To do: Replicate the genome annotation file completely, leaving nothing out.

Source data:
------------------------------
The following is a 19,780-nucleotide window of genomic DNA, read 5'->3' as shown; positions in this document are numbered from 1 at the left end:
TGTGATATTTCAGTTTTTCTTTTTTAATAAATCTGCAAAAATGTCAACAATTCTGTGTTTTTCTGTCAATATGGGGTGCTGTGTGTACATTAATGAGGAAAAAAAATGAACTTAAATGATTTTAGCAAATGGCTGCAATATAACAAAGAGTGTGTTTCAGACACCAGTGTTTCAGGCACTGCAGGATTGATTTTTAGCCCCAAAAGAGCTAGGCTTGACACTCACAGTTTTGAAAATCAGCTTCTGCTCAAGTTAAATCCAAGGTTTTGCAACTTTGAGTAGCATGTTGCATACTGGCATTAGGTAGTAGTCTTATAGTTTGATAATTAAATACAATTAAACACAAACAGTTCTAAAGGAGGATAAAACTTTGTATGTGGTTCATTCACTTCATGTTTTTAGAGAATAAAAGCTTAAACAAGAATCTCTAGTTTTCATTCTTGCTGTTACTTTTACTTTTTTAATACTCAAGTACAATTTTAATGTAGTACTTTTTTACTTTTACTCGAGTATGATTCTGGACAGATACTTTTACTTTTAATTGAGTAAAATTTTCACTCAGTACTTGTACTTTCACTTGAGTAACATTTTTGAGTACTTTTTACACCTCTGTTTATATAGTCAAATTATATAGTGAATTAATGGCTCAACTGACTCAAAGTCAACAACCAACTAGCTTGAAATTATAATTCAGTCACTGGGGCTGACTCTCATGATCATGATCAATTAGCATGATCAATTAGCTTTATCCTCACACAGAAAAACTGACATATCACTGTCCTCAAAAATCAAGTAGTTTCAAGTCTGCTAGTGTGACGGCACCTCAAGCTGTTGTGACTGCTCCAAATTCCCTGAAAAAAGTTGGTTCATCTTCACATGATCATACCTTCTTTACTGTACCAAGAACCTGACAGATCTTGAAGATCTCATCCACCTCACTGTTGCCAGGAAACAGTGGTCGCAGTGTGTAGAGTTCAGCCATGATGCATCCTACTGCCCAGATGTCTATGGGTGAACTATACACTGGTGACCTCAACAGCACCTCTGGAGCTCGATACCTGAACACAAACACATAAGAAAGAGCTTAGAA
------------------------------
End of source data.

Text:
The following is a 19,780-nucleotide window of genomic DNA, read 5'->3' as shown; positions in this document are numbered from 1 at the left end:
TGTGATATTTCAGTTTTTCTTTTTTAATAAATCTGCAAAAATGTCAACAATTCTGTGTTTTTCTGTCAATATGGGGTGCTGTGTGTACATTAATGAGGAAAAAAAATGAACTTAAATGATTTTAGCAAATGGCTGCAATATAACAAAGAGTGTGTTTCAGACACCAGTGTTTCAGGCACTGCAGGATTGATTTTTAGCCCCAAAAGAGCTAGGCTTGACACTCACAGTTTTGAAAATCAGCTTCTGCTCAAGTTAAATCCAAGGTTTTGCAACTTTGAGTAGCATGTTGCATACTGGCATTAGGTAGTAGTCTTATAGTTTGATAATTAAATACAATTAAACACAAACAGTTCTAAAGGAGGATAAAACTTTGTATGTGGTTCATTCACTTCATGTTTTTAGAGAATAAAAGCTTAAACAAGAATCTCTAGTTTTCATTCTTGCTGTTACTTTTACTTTTTTAATACTCAAGTACAATTTTAATGTAGTACTTTTTTACTTTTACTCGAGTATGATTCTGGACAGATACTTTTACTTTTAATTGAGTAAAATTTTCACTCAGTACTTGTACTTTCACTTGAGTAACATTTTTGAGTACTTTTTACACCTCTGTTTATATAGTCAAATTATATAGTGAATTAATGGCTCAACTGACTCAAAGTCAACAACCAACTAGCTTGAAATTATAATTCAGTCACTGGGGCTGACTCTCATGATCATGATCAATTAGCATGATCAATTAGCTTTATCCTCACACAGAAAAACTGACATATCACTGTCCTCAAAAATCAAGTAGTTTCAAGTCTGCTAGTGTGACGGCACCTCAAGCTGTTGTGACTGCTCCAAATTCCCTGAAAAAAGTTGGTTCATCTTCACATGATCATACCTTCTTTACTGTACCAAGAACCTGACAGATCTTGAAGATCTCATCCACCTCACTGTTGCCAGGAAACAGTGGTCGCAGTGTGTAGAGTTCAGCCATGATGCATCCTACTGCCCAGATGTCTATGGGTGAACTATACACTGGTGACCTCAACAGCACCTCTGGAGCTCGATACCTGAACACAAACACATAAGAAAGAGCTTAGAA